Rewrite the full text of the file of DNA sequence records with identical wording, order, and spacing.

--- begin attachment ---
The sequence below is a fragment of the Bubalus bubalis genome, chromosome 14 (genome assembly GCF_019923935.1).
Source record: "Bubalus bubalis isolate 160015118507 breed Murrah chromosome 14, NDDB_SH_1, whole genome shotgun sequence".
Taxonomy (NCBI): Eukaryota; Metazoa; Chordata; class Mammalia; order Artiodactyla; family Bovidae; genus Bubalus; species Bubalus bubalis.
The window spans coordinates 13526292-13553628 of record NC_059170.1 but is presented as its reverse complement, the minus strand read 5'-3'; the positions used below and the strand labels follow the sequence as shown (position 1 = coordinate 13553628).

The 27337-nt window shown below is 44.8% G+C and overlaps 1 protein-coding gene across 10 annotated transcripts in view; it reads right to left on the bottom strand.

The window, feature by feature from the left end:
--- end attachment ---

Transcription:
The sequence below is a fragment of the Bubalus bubalis genome, chromosome 14 (genome assembly GCF_019923935.1).
Source record: "Bubalus bubalis isolate 160015118507 breed Murrah chromosome 14, NDDB_SH_1, whole genome shotgun sequence".
Taxonomy (NCBI): Eukaryota; Metazoa; Chordata; class Mammalia; order Artiodactyla; family Bovidae; genus Bubalus; species Bubalus bubalis.
The window spans coordinates 13526292-13553628 of record NC_059170.1 but is presented as its reverse complement, the minus strand read 5'-3'; the positions used below and the strand labels follow the sequence as shown (position 1 = coordinate 13553628).

The 27337-nt window shown below is 44.8% G+C and overlaps 1 protein-coding gene across 10 annotated transcripts in view; it reads right to left on the bottom strand.

The window, feature by feature from the left end: